The 2010 congressional elections dominated news coverage last week, but not the public's attention. Americans continued to focus most closely on news about the nation's struggling economy and about four-in-ten (39%) say news reports portray the economy “about the way it really is.”
Smaller, roughly equal percentages say the media make the economy seem worse (28%) or better (27%) than it actually is, according to the latest News Interest Index survey of 1,002 adults conducted Sept. 30-Oct. 3 by the Pew Research Center for the People & the Press.
Those numbers are little changed since June, but the percentages that say news reports present the economy as better or worse than it actually is have shifted since October 2008. At that point – when the depths of the economic crisis were becoming more clear and the nation was nearing the presidential election – many thought coverage was overly negative; 45% said news reports presented the economy as it was, 40% said news reports made conditions seem worse than they were and just 11% thought news reports painted too rosy a picture.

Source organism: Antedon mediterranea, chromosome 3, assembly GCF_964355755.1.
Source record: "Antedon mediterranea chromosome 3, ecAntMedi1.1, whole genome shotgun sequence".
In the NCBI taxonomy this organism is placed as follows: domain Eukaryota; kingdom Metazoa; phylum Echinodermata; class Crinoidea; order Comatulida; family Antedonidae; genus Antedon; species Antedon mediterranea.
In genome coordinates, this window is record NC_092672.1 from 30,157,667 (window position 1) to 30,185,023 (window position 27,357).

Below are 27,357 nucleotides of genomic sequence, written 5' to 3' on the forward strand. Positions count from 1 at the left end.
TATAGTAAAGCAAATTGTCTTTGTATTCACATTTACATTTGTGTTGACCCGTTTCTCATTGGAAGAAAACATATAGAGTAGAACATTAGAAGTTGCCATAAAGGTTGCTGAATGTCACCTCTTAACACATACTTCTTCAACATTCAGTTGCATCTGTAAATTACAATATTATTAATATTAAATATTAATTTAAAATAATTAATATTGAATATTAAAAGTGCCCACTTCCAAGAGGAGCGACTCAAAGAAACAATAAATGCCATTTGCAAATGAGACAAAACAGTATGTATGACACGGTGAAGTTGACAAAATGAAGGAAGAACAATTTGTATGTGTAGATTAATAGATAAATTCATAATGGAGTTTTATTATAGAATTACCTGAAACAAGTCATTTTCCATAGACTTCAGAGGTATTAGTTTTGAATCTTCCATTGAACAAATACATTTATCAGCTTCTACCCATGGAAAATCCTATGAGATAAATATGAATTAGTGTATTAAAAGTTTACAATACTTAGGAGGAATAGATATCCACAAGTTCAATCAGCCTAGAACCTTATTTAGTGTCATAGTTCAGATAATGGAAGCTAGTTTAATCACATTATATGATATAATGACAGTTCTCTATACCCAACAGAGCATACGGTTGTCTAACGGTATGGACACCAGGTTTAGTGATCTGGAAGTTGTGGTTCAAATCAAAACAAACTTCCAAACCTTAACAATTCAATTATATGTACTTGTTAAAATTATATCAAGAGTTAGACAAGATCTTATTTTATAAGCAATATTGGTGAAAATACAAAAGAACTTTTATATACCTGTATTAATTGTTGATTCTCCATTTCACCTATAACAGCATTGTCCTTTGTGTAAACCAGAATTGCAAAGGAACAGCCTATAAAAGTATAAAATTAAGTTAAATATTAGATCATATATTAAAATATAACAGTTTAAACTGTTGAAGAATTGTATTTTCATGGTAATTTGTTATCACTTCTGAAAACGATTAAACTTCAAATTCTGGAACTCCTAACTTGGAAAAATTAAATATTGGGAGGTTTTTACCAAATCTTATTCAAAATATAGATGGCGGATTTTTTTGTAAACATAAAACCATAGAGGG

Read the full report, Public Focuses More on Economy than Election on the Pew Research Center for the People & the Press' Web site.